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I wrote this about one of my favorite songs, “Bloodbuzz Ohio” by The National. I’m from Ohio. I think that’s all the context we need? Here we go!
What calms me down are not exactly my favorite songs, but the songs that remind me of something that is so exquisitely not this. What I mean by that is I listen to songs that are tied to the outside. Walking around arm in arm with my loves, lying for hours in parks, getting drunk with buddies - clinging to each other all the while, you know, the things I can’t do now. One of those songs for me is The National’s “Bloodbuzz Ohio.”
I don’t pretend to be poetic enough to understand “carried to Ohio in a swarm of bees” but to me it evokes the feeling of being dropped. Landing randomly in wherever the forward motion brought you. I have always felt like my existence was simply the result of forward motion. I’m sure that sensation occurs for everyone at some point but it feels particular poignant to me, an immigrant’s child. My parent’s life together feels like a swarm of bees. Buzzing, a little too fast, rising at a pace that was almost dangerous, but was potent. They dropped down and so did I.
“I never thought about love when I thought about home” What I remember of home are the man-made lakes of my neighborhood. I am a man-made lake in their neighborhood. That dark blue color of something that was never supposed to be there is what springs to mind when the word ‘Ohio’ pops into my brain. Deep blue, with specks of the cloud’s reflection. Tiny bursts of bright light. I know Ohio in bursts. I remember screaming so much I had headaches for weeks. I remember lying in bed for days. I remember wanting to be loved so badly it almost broke me. But knowing it? Knowing love? I laid on my lawn, staring at those clouds, dreaming and dreaming and dreaming of it.
“I never married but Ohio don’t remember me.” I don’t understand the fixation I have with my home state. It decidedly did not love me back. Except…except in those very rare quiet moments. Moments associated with no person but with the nature of the state itself. The smell of my front lawn, cut grass and crisp magnolias. The pain of leaving The Basement at fifteen, bruises fresh on my body, worn as a tattoo, a way to remember this is how deeply I felt that night. You have the capacity to do that. Don’t forget that next time you have the urge. The smell of campus district, miller light cigarettes and beautiful clarity.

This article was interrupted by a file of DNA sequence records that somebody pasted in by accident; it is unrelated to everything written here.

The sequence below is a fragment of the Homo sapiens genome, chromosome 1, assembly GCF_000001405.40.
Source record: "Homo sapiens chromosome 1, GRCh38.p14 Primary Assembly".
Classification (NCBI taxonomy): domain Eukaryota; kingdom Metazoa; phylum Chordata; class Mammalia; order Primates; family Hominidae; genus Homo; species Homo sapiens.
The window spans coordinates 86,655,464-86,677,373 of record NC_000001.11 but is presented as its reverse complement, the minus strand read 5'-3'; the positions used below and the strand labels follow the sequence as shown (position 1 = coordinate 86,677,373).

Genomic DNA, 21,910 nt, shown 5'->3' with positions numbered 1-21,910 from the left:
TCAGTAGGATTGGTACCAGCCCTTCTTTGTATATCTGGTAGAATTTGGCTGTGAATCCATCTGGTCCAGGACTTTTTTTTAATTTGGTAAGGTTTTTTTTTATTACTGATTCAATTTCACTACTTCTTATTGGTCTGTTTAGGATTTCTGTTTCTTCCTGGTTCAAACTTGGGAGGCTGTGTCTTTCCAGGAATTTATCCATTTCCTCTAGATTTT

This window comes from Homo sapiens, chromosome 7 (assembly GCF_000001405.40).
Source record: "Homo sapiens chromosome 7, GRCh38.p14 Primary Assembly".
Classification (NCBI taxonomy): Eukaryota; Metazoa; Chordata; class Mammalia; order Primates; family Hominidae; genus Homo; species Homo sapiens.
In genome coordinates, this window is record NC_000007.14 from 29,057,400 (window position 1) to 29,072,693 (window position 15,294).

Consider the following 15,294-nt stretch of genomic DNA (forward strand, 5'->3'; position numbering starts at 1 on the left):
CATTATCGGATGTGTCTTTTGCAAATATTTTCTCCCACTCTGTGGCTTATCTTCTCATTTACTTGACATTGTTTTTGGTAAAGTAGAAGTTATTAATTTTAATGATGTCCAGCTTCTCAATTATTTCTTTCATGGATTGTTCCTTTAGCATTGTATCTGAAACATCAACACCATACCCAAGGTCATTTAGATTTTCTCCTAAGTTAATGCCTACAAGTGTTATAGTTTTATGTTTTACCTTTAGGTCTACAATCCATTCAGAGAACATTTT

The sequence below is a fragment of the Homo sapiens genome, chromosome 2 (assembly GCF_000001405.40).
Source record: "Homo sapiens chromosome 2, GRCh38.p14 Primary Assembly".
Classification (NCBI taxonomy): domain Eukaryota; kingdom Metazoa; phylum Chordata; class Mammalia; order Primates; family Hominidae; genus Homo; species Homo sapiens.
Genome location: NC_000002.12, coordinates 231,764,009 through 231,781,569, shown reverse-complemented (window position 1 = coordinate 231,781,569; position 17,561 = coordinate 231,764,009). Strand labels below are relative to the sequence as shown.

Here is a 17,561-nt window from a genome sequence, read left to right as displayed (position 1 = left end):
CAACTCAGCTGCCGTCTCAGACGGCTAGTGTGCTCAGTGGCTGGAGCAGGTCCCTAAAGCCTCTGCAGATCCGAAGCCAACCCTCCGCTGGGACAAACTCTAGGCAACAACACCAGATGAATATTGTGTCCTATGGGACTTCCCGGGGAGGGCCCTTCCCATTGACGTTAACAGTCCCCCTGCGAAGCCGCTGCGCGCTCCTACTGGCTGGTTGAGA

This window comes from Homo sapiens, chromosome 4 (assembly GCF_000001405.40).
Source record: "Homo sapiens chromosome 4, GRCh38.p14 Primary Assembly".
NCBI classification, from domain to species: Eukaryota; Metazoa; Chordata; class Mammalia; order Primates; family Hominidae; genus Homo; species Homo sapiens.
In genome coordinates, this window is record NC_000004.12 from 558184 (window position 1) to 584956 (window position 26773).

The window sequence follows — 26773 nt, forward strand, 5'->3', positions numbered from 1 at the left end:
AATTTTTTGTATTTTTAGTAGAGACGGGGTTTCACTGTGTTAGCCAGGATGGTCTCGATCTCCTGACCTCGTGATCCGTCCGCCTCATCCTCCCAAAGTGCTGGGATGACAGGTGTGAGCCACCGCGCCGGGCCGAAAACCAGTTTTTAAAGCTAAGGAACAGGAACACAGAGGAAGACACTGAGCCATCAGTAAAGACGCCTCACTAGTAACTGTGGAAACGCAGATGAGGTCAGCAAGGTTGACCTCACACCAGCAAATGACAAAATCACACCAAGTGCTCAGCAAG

Sitting next to my goof warmed hearted father, feeling him love teaching me something. Watching touchdowns and feeling my heart spike as our twin cherubic faces rose at the same time. My gaggle of girlfriends watching music videos and dancing in rooms adorned with ripped magazine pages. I’ve known so many people for almost three decades. Ohio taught me that. I guess that’s why I let the state sit on me like a badge.
“Bloodbuzz.” I miss home so much. I want to deeply inhale dark green. I want the breeze to paint the freckles on my cheeks and to feel the deep pellets of a Midwest thunderstorm on my back. I want golden fur brush against my calves and the weight of a happy puppy on my chest. Bursts of bright light.
“The floors are falling out from everybody I know.” Are you ever reminded of something you’ve never lived? I am. It’s a dream I must repeatedly have because the details cling to me. I’m in a room with burgundy walls and perfectly dimmed golden light. So warm it’s almost fire itself. I am at a dinner party. I am with the friends I cherish most. We are listening to Bloodbuzz Ohio. Or at least I am. It’s my guess that everyone is listening to their favorite song in their head, narrating this perfect moment with their own personal score. Suddenly we all hold each other’s hands. It’s not desperate, but everyone’s grabs feel urgent. We all look at each other in the eyes, smiling the whole while. We lean our heads forward, smiles fading, until our heads all touch each other’s. We collapse inward, together. We dive down, headfirst, into something. It looks like the night sky, but it’s not quite? I’m never totally sure, because when I wake up I only seem to hold onto the warm light.
Most of all I want Ohio to love me back.